Friday, July 22, 2016

What can you get filled at the drugstore that used to be available only at the corner pub?

A growler. Of course.

For those of you who don't live in the craft beer capital of the world, a growler is a half-gallon refillable container used for purchasing draft beer to go. It can be filled at a brewery or taphouse. Or, now, at your local drugstore. No prescription required.

Just last week, I had a growler that needed to be filled and I was aware that Bartell Drugs in downtown Bellevue had a growler station. (See? It's right there under In-Store Services, following 1 Hour Photo and CareClinic.) It happened to be the closest place to go, that I knew of, not counting the neighboring grocery store which also fills growlers. The grocery store would have been the better choice but the novelty of getting beer at the drugstore compelled me to check it out.

The growler station was located in the front corner of the store, behind the souvenirs, next to the soda fountain and coffee bar, just around the corner from the artisan cheeses. (Did I mention this was Bellevue?)

Sure enough, there were six or eight beers on tap. We were allowed to try a couple from tiny paper cups which, btw, are not ideal for tasting beer. For our growler, we selected the KZOK Electric Citrus IPA brewed by Bellevue Brewing Company.

(Wait, there's a brewery in Bellevue? What's going on here?)

Beyond the novelty of buying Bellevue-brewed beer at the local drugstore, I can now set my sights on a new goal. I'm 4,170 points away from a $5 discount at Walgreens where, as it happens, I might also fill my growler. So, forget the potato chips, I'm devoting my steps to beer. Or maybe an eyebrow wax.

Thursday, July 14, 2016

How much for that spatula there?

Here's an idea for Amazon: What I'm thinking about is the self-storage industry. People are storing their unwanted, un-needed, can't possibly get rid of stuff in storage lockers and buildings covering hundreds of millions of square feet and paying billions of dollars for the privilege. What if, instead, you could just send it to Amazon?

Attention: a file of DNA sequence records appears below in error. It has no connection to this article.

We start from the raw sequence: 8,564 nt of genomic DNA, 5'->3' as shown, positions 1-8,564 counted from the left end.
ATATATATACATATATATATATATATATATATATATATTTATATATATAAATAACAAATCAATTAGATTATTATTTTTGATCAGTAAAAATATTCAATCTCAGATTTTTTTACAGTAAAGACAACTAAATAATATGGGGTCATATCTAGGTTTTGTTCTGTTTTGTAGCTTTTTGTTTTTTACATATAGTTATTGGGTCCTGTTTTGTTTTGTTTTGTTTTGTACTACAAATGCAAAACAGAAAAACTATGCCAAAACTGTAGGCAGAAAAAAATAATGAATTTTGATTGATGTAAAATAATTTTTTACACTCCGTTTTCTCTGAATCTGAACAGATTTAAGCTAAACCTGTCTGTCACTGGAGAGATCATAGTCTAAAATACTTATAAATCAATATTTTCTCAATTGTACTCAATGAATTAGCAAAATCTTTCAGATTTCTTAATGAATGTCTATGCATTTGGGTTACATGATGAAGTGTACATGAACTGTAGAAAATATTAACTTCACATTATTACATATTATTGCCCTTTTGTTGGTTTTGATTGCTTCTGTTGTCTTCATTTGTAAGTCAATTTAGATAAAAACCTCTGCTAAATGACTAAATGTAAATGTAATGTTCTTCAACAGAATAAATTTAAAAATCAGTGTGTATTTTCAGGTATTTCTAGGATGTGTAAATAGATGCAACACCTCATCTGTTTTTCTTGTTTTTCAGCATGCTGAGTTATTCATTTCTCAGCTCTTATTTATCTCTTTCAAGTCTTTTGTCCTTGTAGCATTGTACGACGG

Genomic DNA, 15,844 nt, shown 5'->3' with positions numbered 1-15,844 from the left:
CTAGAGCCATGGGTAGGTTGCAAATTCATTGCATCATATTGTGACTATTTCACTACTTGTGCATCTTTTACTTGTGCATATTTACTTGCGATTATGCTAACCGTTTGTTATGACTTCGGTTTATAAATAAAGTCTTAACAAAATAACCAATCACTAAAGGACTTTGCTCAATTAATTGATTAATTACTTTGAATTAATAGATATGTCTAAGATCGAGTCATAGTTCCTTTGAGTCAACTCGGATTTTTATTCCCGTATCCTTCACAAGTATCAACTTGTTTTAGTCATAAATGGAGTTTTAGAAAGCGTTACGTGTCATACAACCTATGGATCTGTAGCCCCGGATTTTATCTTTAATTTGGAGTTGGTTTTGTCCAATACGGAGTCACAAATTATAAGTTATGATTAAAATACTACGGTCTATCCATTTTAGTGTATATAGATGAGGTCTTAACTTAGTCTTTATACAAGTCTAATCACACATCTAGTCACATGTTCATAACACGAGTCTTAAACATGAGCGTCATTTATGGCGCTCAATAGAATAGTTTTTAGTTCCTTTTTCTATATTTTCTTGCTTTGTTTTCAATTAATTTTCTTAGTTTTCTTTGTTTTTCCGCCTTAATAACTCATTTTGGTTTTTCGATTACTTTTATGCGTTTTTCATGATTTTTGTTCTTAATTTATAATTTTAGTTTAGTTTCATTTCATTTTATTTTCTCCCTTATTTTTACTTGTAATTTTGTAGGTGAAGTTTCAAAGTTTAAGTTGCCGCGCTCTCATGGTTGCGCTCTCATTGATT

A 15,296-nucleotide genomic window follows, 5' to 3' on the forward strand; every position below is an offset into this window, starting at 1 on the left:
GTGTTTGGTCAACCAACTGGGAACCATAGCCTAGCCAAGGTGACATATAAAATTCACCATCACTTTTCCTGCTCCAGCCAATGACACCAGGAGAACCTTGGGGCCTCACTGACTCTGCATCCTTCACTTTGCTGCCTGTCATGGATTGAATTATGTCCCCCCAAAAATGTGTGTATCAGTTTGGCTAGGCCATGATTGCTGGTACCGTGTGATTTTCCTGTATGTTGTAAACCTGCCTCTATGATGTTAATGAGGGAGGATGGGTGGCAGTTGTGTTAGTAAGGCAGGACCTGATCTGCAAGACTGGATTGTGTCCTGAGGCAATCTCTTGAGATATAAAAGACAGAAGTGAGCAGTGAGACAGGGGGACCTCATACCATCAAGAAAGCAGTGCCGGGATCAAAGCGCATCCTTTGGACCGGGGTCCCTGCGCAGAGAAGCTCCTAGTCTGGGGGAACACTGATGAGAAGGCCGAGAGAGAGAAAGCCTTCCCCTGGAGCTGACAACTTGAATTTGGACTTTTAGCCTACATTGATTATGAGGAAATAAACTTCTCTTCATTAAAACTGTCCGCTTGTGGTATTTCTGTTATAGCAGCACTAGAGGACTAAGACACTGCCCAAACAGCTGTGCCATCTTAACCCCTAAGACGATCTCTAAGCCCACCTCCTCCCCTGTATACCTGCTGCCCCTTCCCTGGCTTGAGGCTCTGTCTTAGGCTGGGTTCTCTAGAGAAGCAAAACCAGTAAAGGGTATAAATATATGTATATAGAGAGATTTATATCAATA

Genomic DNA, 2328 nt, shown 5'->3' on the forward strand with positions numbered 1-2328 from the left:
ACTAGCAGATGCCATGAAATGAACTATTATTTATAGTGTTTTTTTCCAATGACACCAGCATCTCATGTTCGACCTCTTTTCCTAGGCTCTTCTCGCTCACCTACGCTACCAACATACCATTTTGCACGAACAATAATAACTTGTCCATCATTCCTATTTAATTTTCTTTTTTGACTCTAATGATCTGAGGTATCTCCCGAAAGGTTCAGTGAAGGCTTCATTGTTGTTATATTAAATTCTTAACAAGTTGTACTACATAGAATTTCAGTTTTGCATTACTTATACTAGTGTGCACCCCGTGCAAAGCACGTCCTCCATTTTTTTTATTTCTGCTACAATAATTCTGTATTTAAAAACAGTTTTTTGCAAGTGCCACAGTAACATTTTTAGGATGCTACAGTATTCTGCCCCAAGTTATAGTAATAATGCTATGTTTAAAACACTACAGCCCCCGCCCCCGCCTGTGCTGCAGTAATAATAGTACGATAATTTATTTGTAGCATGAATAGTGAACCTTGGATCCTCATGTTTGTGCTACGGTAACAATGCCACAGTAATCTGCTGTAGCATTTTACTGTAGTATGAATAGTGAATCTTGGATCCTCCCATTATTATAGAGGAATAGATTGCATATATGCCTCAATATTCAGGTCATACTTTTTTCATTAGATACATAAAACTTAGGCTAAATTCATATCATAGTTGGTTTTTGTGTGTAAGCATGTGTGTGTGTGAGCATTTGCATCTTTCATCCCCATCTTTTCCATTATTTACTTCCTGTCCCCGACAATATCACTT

Just think: How many spatulas do you think are in storage today in the world? Hundreds? Millions? Couldn't we do away with some and still have enough to go around on National Pancake Day? How many dishes? Lamps? Sofas? They're just sitting there. Unused.

Amazon's computers and warehouse systems could separate sofas from spatulas and predict how many of each item are likely to be recalled by their owners. Some items never will be and it could be that only a predictable number of spatulas will ever be recalled at any given time meaning that we, as a collective, could do with far fewer spatulas.

As the owner, you could identify your stored items as "absolutely not for sale" - like personal papers - or "available for a price" - like spatulas or sofas. If someone wants to buy your spatula or, say, your husband's ridiculously outdated recliner that's been held together over the years by duct tape, you might be tempted to take the money thereby cancelling your rent payment and ridding yourself of that awful eyesore. Or spatula. A notification would allow you to accept, deny, or counter the offer.

The mail storage industry already exists. I don't mean male storage or the storage of mail which are entirely different things. I'm talking about storage by mail. Mail storage works when you need to store less than a storage-locker-worth of stuff. You mail it in, they store it, then they mail it back whenever you want. You pay by the box rather than by the locker-space. If Amazon ran it, it might resemble a highly computerized, automated, centralized mashup of mail storage and eBay, The result is either a higher utilization of stuff or a tremendous cyclical industry when the new owner realizes she didn't really need a second spatula and sends it back to storage. (Makes me think of Sylvester McMonkey McBean.)

This could put some existing self-storage facilities out of business. But I have a plan for that, too: micro-apartments. (They could be furnished with the surplus spatulas.)